James Swett

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Colonel James Swett, USMCR

James Elms Swett was a fighter pilot and ace in the US Marines in World War II. He earned the Medal of Honor for heroism on his very first combat mission, and finished the war with fifteen and a half aerial victories.

Swett was born on June 15, 1920, in Seattle, Washington, and attended college in San Mateo, California, before enlisting in the Naval Reserves in August 1941.[1] He became an aviation cadet and earned his wings as a Marine Corps aviator in April 1942, being assigned soon after to VMF-221, the “Fighting Falcons”. The unit, equipped with F4F Wildcat fighters, arrived at Guadalcanal on March 16, 1943. By this time in the war, Guadalcanal and some surrounding islands had been secured, but most of the rest of the Solomon Islands chain was still occupied by the Japanese. Swett had his baptism of fire three weeks later. Having finished a morning patrol on April 7, he was sent up again in the afternoon after coastwatchers spotted a large group of Japanese planes headed straight for the Marine base. The group turned out to be 67 Val dive bombers escorted by 110 Zero fighters. When they came into visual range, Swett’s fellow flyer, John “Smiley” Burnett from VMF-214, was heard to say, “Holy Christ! There’s millions of ‘em.”[2] Meeting the Japanese were 76 Marine, Navy, and Army fighters.

The 22-year old Swett was over Tulagi Harbor (on Tulagi Island across the sound from Guadalcanal) when he spied a group of bombers, and attacked. He shot down three before they could start their bombing runs, then came under friendly anti-aircraft fire which put a hole in his port wing. Pulling up at eight hundred feet, he spotted seven Vals that had just finished their drop. He flew after them, and was able to splash four in short order. When he lined up on the fifth, however, the rear gunner sent out a stream of murderous fire, shattering Svett’s canopy and damaging the engine. Swett was still game, and poured the last of his ammunition into the bomber, causing it to smoke. He turned back toward Henderson Field, trying to coax his crippled plane as far as he could. It was losing oil, though, and the engine seized, forcing Svett to ditch in the waters off nearby Florida Island. Swett suffered a broken nose in the crash, and was dragged twenty feet below the surface by his sinking plane before he could extricate himself. Swett managed to get aboard his life raft, and was rescued by a picket boat. He was taken to Tulugi, where his wounds were treated. Unfortunately, the pain-killing combination of a shot of Scotch and a shot of morphine proved more dangerous for the young Marine than Japanese bullets, and he spent six days in the hospital.[3]

His claim of seven victories and a possible eighth was greeted with a certain amount of skepticism at first, but an intelligence officer interviewed witnesses to the battle and was able to confirm his story. Lt. Swett was awarded the Medal of Honor for his heroism in an amazing first combat mission.[4]

Overall results of the battle were mixed. Thanks to effective escorting by the Zeros, most of the Vals were able to complete their bombing runs unmolested, sinking a tanker, an American destroyer, and a New Zealand corvette.[5] At least three Wildcats, including Swett’s, and one F4U Corsair had been shot down, but all pilots were recovered safely, and American intelligence determined that between the fighters and anti-aircraft fire, the enemy had lost twelve Vals and twenty-seven Zeroes (although Japanese records showed only 21 aircraft lost in total), one of the Vals being downed by Swett’s excitable friend, “Smiley” Burnett.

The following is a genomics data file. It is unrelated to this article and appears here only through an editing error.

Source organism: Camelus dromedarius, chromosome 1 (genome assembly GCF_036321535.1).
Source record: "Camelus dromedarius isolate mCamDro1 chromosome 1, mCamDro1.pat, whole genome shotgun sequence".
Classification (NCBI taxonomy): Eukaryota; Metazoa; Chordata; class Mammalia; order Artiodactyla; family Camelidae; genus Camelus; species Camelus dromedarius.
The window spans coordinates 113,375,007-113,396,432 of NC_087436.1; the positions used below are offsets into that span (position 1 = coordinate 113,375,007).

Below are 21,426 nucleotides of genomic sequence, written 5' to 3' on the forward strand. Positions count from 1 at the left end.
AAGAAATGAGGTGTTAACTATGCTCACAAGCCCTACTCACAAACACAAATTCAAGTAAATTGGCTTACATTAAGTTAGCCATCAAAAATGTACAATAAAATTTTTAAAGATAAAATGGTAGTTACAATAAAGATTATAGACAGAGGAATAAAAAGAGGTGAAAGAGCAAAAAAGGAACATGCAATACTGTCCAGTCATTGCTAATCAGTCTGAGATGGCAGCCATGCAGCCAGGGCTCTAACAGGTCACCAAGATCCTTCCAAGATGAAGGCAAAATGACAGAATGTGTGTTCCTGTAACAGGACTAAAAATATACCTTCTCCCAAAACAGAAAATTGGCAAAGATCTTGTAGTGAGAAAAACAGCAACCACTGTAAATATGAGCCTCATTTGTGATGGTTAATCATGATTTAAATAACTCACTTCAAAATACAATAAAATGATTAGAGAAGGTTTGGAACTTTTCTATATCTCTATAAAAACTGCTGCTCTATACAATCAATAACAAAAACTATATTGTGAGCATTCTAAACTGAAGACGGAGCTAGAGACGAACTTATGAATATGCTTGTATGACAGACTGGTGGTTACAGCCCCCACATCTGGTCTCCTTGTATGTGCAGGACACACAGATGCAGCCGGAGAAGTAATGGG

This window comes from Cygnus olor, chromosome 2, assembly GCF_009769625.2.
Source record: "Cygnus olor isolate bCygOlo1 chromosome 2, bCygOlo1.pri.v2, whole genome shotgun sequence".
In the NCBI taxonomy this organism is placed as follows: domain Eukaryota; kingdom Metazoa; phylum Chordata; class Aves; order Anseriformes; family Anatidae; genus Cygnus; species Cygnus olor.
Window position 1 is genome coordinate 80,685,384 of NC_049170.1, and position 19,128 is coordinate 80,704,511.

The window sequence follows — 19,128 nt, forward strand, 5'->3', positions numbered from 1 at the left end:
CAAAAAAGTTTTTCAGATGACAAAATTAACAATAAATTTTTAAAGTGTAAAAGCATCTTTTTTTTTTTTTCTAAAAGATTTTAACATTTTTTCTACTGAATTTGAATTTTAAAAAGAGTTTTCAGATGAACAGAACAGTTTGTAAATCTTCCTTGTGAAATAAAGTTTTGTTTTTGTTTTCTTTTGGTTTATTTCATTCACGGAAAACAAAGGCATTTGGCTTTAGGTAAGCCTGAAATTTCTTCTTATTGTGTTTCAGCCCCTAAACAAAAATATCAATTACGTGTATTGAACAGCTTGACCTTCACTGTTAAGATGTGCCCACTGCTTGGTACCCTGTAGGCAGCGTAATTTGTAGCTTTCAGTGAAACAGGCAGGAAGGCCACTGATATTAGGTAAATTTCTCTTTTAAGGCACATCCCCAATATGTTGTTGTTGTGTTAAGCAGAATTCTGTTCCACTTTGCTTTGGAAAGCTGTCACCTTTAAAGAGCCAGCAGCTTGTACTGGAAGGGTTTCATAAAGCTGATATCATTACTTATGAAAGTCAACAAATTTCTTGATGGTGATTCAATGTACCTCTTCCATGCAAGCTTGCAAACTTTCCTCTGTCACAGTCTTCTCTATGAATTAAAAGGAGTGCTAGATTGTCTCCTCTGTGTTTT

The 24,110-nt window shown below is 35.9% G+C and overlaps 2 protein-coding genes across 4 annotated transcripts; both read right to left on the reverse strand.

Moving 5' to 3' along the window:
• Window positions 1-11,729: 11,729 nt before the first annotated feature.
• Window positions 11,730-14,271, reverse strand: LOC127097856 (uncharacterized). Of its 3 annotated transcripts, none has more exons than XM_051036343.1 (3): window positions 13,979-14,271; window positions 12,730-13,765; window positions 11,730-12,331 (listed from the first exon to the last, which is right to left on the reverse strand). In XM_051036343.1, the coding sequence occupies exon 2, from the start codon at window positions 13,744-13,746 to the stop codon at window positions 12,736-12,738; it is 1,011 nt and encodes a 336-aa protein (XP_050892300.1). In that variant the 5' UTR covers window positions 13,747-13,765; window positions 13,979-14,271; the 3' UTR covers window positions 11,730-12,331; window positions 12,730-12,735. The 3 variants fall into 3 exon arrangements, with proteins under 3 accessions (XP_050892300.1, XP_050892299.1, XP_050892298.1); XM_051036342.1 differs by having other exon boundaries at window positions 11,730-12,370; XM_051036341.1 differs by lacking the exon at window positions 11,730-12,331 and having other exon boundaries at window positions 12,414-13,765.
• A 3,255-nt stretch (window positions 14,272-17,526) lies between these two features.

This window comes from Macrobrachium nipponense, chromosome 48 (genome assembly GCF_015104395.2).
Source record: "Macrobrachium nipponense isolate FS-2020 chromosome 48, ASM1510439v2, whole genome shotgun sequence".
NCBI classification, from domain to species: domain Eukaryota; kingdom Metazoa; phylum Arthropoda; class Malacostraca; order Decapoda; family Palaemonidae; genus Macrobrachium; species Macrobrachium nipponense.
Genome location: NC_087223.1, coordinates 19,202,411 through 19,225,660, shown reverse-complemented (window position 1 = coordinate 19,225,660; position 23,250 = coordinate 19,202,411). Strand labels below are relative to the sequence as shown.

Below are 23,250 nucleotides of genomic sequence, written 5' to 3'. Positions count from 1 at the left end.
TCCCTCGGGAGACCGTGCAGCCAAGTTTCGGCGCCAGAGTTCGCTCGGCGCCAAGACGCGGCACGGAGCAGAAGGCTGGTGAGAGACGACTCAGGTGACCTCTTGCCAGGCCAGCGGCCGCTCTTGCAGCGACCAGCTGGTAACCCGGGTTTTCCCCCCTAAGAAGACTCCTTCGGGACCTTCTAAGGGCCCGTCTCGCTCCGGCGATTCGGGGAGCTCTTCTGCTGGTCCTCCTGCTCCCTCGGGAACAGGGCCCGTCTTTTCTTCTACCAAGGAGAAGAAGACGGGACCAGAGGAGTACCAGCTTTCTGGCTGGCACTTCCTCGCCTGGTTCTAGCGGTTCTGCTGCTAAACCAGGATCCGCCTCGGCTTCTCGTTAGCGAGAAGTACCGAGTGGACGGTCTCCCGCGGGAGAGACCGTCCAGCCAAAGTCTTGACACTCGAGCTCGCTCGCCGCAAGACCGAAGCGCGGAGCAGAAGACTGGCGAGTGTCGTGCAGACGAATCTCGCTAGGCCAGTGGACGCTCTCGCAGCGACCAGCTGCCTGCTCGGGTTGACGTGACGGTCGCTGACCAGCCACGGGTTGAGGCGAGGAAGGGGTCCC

Soon after this battle, Swett’s squadron traded in their Wildcats for Corsairs. Swett would score eight and a half further victories in that plane, for a total score of fifteen and a half. This included two dive bombers shot down on November 1, 1943, during the Marine landing on the island of Bougainville, one of the last objectives of the Solomons campaign.[2] Swett was sent back to the States in January 1944, but returned the next year onboard the aircraft carrier Bunker Hill. His squadron’s most important duty was to protect the fleet against kamikaze attacks, Corsairs being particularly suited for this task. Swett scored his last victory, a kamikaze, on May 11, 1945. Unfortunately, the Bunker Hill herself was hit by two others on that very day, which set fires, killed close to 400 men, and forced Swett and his mates to land on the nearby Enterprise. Bunker Hill was able to make it to Pearl Harbor for repairs, but was out of action for the rest of the war.

After the war, James Swett left active duty with the rank of major, although he stayed in the Marine Corps Reserves until 1970, retiring with the rank of colonel. He enjoyed a successful post-war career in manufacturing.

Jim Swett's first mission was portrayed on an episode of the History Channel series, Dogfights (see link, below), for which Swett also provided commentary.

References and Notes

  1. Who’s Who in the Marine Corps
  2. 2.0 2.1 Semper Fi in the Sky: The Marine Air Battles of World War II, by Gerald Astor, Presidio Press, 2005
  3. USMC Aces: James Svett
  4. James Swett at MedalofHonor.com
  5. Considering the number of Vals that attacked, this wasn’t a particularly impressive result for an aircraft that had boasted an 80% hit rate in the first six months of the war. Clearly, a year of pilot losses in combat had had an effect.

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